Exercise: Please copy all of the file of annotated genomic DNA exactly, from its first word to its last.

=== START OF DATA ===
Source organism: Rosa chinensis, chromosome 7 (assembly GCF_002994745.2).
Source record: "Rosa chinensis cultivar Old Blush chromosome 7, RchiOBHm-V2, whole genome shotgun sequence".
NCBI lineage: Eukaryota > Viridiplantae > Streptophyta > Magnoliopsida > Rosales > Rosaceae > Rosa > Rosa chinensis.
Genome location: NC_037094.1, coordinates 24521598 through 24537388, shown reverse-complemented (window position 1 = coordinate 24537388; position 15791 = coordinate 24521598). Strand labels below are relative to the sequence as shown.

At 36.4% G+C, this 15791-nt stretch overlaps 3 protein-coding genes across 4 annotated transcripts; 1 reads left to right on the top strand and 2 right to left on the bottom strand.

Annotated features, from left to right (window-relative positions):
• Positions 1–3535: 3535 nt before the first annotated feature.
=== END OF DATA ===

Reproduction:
Source organism: Rosa chinensis, chromosome 7 (assembly GCF_002994745.2).
Source record: "Rosa chinensis cultivar Old Blush chromosome 7, RchiOBHm-V2, whole genome shotgun sequence".
NCBI lineage: Eukaryota > Viridiplantae > Streptophyta > Magnoliopsida > Rosales > Rosaceae > Rosa > Rosa chinensis.
Genome location: NC_037094.1, coordinates 24521598 through 24537388, shown reverse-complemented (window position 1 = coordinate 24537388; position 15791 = coordinate 24521598). Strand labels below are relative to the sequence as shown.

At 36.4% G+C, this 15791-nt stretch overlaps 3 protein-coding genes across 4 annotated transcripts; 1 reads left to right on the top strand and 2 right to left on the bottom strand.

Annotated features, from left to right (window-relative positions):
• Positions 1–3535: 3535 nt before the first annotated feature.